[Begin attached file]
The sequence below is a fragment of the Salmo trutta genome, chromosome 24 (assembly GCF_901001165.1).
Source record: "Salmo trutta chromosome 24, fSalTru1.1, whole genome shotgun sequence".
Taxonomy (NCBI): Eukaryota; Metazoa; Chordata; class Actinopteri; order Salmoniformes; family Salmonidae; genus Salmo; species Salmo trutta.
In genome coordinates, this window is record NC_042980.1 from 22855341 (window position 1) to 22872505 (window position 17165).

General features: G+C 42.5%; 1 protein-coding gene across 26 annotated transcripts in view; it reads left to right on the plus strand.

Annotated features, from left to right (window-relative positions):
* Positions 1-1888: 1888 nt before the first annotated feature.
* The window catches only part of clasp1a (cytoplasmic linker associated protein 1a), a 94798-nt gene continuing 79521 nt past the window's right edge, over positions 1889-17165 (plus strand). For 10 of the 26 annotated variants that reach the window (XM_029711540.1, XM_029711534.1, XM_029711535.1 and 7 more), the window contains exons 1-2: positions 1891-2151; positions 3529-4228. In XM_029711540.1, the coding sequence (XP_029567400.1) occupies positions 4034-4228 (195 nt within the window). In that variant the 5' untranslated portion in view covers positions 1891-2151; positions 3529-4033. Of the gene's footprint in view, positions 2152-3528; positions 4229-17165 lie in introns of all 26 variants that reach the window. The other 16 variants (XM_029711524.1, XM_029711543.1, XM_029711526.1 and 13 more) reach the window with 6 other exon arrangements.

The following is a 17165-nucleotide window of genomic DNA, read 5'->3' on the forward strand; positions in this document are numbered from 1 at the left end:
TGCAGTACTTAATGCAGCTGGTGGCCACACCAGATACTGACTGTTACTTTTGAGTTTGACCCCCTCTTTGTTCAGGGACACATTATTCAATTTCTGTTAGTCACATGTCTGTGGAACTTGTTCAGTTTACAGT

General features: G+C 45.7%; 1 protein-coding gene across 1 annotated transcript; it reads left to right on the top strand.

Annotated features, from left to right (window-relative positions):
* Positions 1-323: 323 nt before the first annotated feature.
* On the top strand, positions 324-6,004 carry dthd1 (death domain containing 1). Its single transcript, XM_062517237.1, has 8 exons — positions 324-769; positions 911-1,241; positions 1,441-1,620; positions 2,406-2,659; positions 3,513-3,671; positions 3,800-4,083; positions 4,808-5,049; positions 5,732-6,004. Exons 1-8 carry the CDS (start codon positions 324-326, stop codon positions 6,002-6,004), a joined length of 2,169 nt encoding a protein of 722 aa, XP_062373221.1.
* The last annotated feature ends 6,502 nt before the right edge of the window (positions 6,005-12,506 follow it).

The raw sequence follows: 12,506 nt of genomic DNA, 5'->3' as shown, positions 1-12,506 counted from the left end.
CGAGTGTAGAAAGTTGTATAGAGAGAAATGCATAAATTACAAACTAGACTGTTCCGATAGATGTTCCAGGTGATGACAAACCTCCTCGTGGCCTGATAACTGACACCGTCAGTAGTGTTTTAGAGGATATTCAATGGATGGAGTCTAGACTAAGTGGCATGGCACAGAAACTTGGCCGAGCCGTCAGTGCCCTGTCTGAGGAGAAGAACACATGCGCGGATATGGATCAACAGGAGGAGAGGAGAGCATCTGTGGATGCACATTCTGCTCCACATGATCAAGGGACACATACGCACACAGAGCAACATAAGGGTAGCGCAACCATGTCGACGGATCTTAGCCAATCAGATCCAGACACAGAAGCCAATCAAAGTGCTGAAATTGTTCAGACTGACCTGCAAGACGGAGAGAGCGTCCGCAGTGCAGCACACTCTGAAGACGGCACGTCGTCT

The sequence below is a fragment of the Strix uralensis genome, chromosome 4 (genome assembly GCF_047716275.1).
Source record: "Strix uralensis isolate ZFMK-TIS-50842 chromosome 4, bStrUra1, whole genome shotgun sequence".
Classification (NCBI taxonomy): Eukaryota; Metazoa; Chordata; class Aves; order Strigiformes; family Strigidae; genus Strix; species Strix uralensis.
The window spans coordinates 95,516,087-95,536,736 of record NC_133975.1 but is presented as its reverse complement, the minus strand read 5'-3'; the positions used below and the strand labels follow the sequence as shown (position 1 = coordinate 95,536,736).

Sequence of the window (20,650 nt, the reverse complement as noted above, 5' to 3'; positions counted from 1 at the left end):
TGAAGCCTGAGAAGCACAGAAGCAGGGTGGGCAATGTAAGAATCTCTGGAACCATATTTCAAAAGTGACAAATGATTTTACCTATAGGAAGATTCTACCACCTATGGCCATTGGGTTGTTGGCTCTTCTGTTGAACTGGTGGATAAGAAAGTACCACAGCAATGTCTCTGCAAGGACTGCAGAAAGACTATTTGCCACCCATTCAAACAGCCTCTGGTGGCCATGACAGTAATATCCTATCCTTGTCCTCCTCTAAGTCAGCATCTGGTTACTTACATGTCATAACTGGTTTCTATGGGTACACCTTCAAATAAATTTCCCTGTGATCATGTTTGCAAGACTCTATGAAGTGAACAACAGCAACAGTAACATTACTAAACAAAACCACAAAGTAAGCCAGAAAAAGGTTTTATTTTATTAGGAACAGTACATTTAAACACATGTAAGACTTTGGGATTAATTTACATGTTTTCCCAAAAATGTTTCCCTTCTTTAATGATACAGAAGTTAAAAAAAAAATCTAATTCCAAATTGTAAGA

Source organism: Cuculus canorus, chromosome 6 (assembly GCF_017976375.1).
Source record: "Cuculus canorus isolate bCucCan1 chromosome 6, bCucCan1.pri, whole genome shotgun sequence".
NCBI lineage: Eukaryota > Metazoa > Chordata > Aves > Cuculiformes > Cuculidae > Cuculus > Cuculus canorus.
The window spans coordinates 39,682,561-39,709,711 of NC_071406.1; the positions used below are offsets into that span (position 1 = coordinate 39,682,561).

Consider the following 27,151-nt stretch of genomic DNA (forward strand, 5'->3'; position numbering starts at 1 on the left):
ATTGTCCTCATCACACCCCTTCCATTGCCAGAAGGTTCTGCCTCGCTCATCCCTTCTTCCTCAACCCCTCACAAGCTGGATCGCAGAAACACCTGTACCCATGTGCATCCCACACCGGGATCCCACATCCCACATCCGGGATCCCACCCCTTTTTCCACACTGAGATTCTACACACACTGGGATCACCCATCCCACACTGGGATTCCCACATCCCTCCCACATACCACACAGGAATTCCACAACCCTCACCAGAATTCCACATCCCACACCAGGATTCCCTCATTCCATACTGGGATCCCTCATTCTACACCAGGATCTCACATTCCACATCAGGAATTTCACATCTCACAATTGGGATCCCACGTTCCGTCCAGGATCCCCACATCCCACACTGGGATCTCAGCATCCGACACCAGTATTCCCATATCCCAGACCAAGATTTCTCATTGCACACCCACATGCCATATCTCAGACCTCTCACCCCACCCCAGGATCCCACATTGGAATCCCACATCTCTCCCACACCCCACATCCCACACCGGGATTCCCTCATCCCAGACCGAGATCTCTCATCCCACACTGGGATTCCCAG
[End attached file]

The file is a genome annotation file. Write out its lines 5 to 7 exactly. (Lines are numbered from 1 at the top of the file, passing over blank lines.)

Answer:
General features: G+C 42.5%; 1 protein-coding gene across 26 annotated transcripts in view; it reads left to right on the plus strand.

Annotated features, from left to right (window-relative positions):
* Positions 1-1888: 1888 nt before the first annotated feature.